Documentation / vm / vmalloced-kernel-stacks.rst


Based on kernel version 5.17. Page generated on 2022-03-28 08:42 EST.

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.. SPDX-License-Identifier: GPL-2.0

=====================================
Virtually Mapped Kernel Stack Support
=====================================

:Author: Shuah Khan <skhan@linuxfoundation.org>

.. contents:: :local:

Overview
--------

This is a compilation of information from the code and original patch
series that introduced the `Virtually Mapped Kernel Stacks feature
<https://lwn.net/Articles/694348/>`

Introduction
------------

Kernel stack overflows are often hard to debug and make the kernel
susceptible to exploits. Problems could show up at a later time making
it difficult to isolate and root-cause.

Virtually-mapped kernel stacks with guard pages causes kernel stack
overflows to be caught immediately rather than causing difficult to
diagnose corruptions.

HAVE_ARCH_VMAP_STACK and VMAP_STACK configuration options enable
support for virtually mapped stacks with guard pages. This feature
causes reliable faults when the stack overflows. The usability of
the stack trace after overflow and response to the overflow itself
is architecture dependent.

.. note::
        As of this writing, arm64, powerpc, riscv, s390, um, and x86 have
        support for VMAP_STACK.

HAVE_ARCH_VMAP_STACK
--------------------

Architectures that can support Virtually Mapped Kernel Stacks should
enable this bool configuration option. The requirements are:

- vmalloc space must be large enough to hold many kernel stacks. This
  may rule out many 32-bit architectures.
- Stacks in vmalloc space need to work reliably.  For example, if
  vmap page tables are created on demand, either this mechanism
  needs to work while the stack points to a virtual address with
  unpopulated page tables or arch code (switch_to() and switch_mm(),
  most likely) needs to ensure that the stack's page table entries
  are populated before running on a possibly unpopulated stack.
- If the stack overflows into a guard page, something reasonable
  should happen. The definition of "reasonable" is flexible, but
  instantly rebooting without logging anything would be unfriendly.

VMAP_STACK
----------

VMAP_STACK bool configuration option when enabled allocates virtually
mapped task stacks. This option depends on HAVE_ARCH_VMAP_STACK.

- Enable this if you want the use virtually-mapped kernel stacks
  with guard pages. This causes kernel stack overflows to be caught
  immediately rather than causing difficult-to-diagnose corruption.

.. note::

        Using this feature with KASAN requires architecture support
        for backing virtual mappings with real shadow memory, and
        KASAN_VMALLOC must be enabled.

.. note::

        VMAP_STACK is enabled, it is not possible to run DMA on stack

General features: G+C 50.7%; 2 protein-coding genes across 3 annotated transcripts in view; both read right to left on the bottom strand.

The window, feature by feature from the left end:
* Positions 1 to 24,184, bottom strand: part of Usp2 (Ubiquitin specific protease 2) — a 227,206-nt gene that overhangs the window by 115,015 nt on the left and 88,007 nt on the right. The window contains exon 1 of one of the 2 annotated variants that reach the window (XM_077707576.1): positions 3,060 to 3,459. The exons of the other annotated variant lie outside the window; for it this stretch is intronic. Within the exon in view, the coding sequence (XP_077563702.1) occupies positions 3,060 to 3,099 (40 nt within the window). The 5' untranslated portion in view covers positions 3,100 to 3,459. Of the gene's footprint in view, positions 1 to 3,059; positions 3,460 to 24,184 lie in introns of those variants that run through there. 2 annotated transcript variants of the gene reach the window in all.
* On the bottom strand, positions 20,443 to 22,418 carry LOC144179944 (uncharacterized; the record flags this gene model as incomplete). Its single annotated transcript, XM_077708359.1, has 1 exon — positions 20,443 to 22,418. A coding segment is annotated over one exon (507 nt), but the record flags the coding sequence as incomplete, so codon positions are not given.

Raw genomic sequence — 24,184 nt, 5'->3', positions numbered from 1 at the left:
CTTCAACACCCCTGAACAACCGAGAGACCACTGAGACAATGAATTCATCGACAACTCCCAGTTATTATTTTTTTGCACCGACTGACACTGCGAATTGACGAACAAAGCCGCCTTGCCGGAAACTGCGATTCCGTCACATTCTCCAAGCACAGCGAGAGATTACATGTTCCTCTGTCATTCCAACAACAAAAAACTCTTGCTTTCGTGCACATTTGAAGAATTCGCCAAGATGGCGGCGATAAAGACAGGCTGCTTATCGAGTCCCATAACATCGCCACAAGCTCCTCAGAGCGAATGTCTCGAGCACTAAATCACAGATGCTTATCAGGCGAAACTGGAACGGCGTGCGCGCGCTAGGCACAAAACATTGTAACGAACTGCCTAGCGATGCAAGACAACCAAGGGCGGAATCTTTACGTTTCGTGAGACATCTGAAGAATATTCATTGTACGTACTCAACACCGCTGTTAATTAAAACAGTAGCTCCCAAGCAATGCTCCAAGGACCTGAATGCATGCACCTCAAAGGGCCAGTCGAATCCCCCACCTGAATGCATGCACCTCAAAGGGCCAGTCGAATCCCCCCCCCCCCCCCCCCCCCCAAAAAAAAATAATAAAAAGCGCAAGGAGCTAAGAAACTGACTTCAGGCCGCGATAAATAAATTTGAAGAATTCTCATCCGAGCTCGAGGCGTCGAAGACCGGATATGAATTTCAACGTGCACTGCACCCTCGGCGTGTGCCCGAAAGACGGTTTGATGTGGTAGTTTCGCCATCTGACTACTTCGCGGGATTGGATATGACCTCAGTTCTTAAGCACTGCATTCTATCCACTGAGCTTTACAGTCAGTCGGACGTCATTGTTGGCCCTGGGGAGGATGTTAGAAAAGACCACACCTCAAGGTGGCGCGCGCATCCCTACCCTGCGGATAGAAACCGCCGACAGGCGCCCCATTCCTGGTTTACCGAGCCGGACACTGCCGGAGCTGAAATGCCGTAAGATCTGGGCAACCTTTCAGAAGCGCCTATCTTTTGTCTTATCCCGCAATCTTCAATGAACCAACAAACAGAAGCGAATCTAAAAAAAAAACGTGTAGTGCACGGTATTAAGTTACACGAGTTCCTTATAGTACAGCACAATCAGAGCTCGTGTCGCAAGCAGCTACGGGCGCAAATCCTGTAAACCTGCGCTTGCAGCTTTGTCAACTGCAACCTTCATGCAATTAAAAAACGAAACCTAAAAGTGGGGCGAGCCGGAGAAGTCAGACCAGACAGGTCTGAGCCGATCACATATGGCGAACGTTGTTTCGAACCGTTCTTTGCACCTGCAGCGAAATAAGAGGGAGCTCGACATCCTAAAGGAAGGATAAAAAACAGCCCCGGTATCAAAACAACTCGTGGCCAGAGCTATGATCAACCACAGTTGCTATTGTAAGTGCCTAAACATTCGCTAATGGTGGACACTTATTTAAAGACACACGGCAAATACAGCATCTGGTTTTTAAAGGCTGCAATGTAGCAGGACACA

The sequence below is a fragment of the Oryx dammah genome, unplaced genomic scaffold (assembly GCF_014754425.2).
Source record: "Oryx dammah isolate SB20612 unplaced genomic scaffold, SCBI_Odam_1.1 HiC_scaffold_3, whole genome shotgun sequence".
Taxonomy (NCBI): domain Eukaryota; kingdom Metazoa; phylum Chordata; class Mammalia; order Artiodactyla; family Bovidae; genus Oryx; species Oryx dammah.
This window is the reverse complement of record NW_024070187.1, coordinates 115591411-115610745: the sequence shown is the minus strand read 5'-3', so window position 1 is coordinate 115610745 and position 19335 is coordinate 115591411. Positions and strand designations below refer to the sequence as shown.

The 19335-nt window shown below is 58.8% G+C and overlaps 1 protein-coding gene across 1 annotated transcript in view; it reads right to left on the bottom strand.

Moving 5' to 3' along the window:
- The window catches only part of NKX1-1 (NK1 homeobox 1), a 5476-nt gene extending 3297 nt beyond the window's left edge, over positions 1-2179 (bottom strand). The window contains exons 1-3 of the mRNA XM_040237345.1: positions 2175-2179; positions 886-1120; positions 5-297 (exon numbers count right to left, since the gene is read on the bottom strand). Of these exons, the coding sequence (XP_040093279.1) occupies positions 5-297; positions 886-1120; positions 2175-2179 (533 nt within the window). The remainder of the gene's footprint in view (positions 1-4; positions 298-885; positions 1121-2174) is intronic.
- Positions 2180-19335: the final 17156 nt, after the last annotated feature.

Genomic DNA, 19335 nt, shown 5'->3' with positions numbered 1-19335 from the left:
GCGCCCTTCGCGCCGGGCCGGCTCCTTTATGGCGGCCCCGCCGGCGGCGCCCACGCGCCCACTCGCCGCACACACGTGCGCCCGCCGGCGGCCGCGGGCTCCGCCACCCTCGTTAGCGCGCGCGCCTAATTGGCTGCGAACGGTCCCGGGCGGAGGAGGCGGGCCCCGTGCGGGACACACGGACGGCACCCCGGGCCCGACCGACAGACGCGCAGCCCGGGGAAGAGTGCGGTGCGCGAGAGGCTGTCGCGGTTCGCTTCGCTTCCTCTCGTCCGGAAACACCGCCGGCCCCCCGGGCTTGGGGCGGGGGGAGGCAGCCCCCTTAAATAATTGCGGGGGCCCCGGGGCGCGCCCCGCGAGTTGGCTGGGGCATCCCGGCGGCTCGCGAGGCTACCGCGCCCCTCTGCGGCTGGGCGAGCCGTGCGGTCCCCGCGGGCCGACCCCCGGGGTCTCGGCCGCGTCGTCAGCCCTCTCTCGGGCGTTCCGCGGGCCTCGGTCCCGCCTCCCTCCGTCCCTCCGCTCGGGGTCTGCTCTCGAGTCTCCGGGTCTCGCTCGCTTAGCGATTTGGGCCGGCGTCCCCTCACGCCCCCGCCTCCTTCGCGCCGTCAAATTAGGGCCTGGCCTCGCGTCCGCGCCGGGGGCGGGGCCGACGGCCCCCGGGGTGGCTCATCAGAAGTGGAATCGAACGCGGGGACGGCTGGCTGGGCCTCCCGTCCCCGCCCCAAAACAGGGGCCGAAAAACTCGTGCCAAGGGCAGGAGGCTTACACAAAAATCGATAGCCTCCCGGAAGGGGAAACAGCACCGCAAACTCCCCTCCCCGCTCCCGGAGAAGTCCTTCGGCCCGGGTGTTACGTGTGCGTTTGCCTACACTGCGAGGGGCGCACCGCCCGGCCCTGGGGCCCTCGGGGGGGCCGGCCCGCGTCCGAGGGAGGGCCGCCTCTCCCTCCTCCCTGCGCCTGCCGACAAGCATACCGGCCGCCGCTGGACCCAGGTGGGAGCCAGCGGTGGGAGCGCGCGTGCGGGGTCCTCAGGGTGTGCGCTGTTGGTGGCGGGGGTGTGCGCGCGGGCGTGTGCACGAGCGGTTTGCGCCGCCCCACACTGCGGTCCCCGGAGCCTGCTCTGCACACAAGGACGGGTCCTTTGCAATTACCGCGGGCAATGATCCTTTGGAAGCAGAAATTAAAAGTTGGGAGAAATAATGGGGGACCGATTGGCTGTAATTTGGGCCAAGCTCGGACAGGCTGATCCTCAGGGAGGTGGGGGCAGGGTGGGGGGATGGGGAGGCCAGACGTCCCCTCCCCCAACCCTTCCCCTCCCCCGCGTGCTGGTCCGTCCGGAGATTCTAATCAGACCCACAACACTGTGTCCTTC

allocated data.

Kernel configuration options and dependencies keep changing. Refer to
the latest code base:

`Kconfig <https://git.kernel.org/pub/scm/linux/kernel/git/torvalds/linux.git/tree/arch/Kconfig>`

Allocation
-----------

When a new kernel thread is created, thread stack is allocated from
virtually contiguous memory pages from the page level allocator. These
pages are mapped into contiguous kernel virtual space with PAGE_KERNEL
protections.

alloc_thread_stack_node() calls __vmalloc_node_range() to allocate stack
with PAGE_KERNEL protections.

- Allocated stacks are cached and later reused by new threads, so memcg
  accounting is performed manually on assigning/releasing stacks to tasks.
  Hence, __vmalloc_node_range is called without __GFP_ACCOUNT.
- vm_struct is cached to be able to find when thread free is initiated
  in interrupt context. free_thread_stack() can be called in interrupt
  context.
- On arm64, all VMAP's stacks need to have the same alignment to ensure
  that VMAP'd stack overflow detection works correctly. Arch specific
  vmap stack allocator takes care of this detail.
- This does not address interrupt stacks - according to the original patch

Thread stack allocation is initiated from clone(), fork(), vfork(),
kernel_thread() via kernel_clone(). Leaving a few hints for searching
the code base to understand when and how thread stack is allocated.

Bulk of the code is in:
`kernel/fork.c <https://git.kernel.org/pub/scm/linux/kernel/git/torvalds/linux.git/tree/kernel/fork.c>`.

stack_vm_area pointer in task_struct keeps track of the virtually allocated
stack and a non-null stack_vm_area pointer serves as a indication that the
virtually mapped kernel stacks are enabled.

::

        struct vm_struct *stack_vm_area;

Stack overflow handling
-----------------------

Leading and trailing guard pages help detect stack overflows. When stack
overflows into the guard pages, handlers have to be careful not overflow
the stack again. When handlers are called, it is likely that very little
stack space is left.

On x86, this is done by handling the page fault indicating the kernel
stack overflow on the double-fault stack.

Testing VMAP allocation with guard pages
----------------------------------------

How do we ensure that VMAP_STACK is actually allocating with a leading
and trailing guard page? The following lkdtm tests can help detect any
regressions.

::

        void lkdtm_STACK_GUARD_PAGE_LEADING()
        void lkdtm_STACK_GUARD_PAGE_TRAILING()

Conclusions
-----------

- A percpu cache of vmalloced stacks appears to be a bit faster than a
  high-order stack allocation, at least when the cache hits.
- THREAD_INFO_IN_TASK gets rid of arch-specific thread_info entirely and
  simply embed the thread_info (containing only flags) and 'int cpu' into
  task_struct.
- The thread stack can be free'ed as soon as the task is dead (without
  waiting for RCU) and then, if vmapped stacks are in use, cache the
  entire stack for reuse on the same cpu.